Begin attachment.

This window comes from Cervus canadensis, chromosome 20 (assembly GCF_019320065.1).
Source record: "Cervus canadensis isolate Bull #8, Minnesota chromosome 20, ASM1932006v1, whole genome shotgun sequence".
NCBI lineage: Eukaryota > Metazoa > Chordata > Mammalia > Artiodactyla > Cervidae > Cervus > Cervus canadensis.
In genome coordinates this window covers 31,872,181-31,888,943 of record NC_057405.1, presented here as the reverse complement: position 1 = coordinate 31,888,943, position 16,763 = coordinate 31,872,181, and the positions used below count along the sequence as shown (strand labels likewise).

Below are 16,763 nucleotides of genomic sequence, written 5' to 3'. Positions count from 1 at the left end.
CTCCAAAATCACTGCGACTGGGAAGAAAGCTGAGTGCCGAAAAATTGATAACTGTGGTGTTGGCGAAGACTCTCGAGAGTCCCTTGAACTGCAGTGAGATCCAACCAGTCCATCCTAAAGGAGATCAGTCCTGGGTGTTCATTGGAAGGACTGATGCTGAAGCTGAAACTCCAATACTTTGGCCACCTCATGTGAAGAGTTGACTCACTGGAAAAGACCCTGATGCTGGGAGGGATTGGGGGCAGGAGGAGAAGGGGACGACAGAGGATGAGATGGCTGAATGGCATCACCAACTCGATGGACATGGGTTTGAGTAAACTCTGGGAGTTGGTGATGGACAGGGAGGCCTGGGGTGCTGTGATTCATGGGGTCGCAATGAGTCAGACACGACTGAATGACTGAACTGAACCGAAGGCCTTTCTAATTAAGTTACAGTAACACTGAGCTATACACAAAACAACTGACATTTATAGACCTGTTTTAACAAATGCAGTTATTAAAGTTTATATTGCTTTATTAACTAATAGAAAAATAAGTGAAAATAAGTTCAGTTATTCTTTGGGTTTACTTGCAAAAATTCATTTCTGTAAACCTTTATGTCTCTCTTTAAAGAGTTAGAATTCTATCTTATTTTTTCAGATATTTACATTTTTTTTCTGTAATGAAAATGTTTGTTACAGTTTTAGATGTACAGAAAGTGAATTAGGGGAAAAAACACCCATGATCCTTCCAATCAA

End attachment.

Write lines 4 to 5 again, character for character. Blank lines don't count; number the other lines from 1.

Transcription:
In genome coordinates this window covers 31,872,181-31,888,943 of record NC_057405.1, presented here as the reverse complement: position 1 = coordinate 31,888,943, position 16,763 = coordinate 31,872,181, and the positions used below count along the sequence as shown (strand labels likewise).

Below are 16,763 nucleotides of genomic sequence, written 5' to 3'. Positions count from 1 at the left end.